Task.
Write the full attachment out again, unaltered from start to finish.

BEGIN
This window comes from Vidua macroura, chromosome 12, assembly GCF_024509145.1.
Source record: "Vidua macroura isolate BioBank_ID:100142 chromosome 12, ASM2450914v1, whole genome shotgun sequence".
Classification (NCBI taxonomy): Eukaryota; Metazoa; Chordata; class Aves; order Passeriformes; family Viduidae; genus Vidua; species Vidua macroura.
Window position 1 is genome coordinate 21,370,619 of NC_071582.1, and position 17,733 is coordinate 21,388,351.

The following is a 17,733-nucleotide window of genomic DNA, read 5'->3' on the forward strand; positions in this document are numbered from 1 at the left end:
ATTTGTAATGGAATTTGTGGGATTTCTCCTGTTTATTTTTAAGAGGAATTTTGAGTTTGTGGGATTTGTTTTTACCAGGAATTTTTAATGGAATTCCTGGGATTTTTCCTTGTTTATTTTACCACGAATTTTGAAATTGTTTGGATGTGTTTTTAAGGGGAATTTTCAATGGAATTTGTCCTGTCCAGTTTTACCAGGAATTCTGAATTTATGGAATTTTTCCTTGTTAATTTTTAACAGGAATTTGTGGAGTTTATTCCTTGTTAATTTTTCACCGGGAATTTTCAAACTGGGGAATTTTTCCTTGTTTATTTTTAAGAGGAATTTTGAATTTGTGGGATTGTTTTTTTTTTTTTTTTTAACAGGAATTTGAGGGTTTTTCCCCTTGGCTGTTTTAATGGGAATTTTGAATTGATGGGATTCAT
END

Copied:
This window comes from Vidua macroura, chromosome 12, assembly GCF_024509145.1.
Source record: "Vidua macroura isolate BioBank_ID:100142 chromosome 12, ASM2450914v1, whole genome shotgun sequence".
Classification (NCBI taxonomy): Eukaryota; Metazoa; Chordata; class Aves; order Passeriformes; family Viduidae; genus Vidua; species Vidua macroura.
Window position 1 is genome coordinate 21,370,619 of NC_071582.1, and position 17,733 is coordinate 21,388,351.

The following is a 17,733-nucleotide window of genomic DNA, read 5'->3' on the forward strand; positions in this document are numbered from 1 at the left end:
ATTTGTAATGGAATTTGTGGGATTTCTCCTGTTTATTTTTAAGAGGAATTTTGAGTTTGTGGGATTTGTTTTTACCAGGAATTTTTAATGGAATTCCTGGGATTTTTCCTTGTTTATTTTACCACGAATTTTGAAATTGTTTGGATGTGTTTTTAAGGGGAATTTTCAATGGAATTTGTCCTGTCCAGTTTTACCAGGAATTCTGAATTTATGGAATTTTTCCTTGTTAATTTTTAACAGGAATTTGTGGAGTTTATTCCTTGTTAATTTTTCACCGGGAATTTTCAAACTGGGGAATTTTTCCTTGTTTATTTTTAAGAGGAATTTTGAATTTGTGGGATTGTTTTTTTTTTTTTTTTTAACAGGAATTTGAGGGTTTTTCCCCTTGGCTGTTTTAATGGGAATTTTGAATTGATGGGATTCAT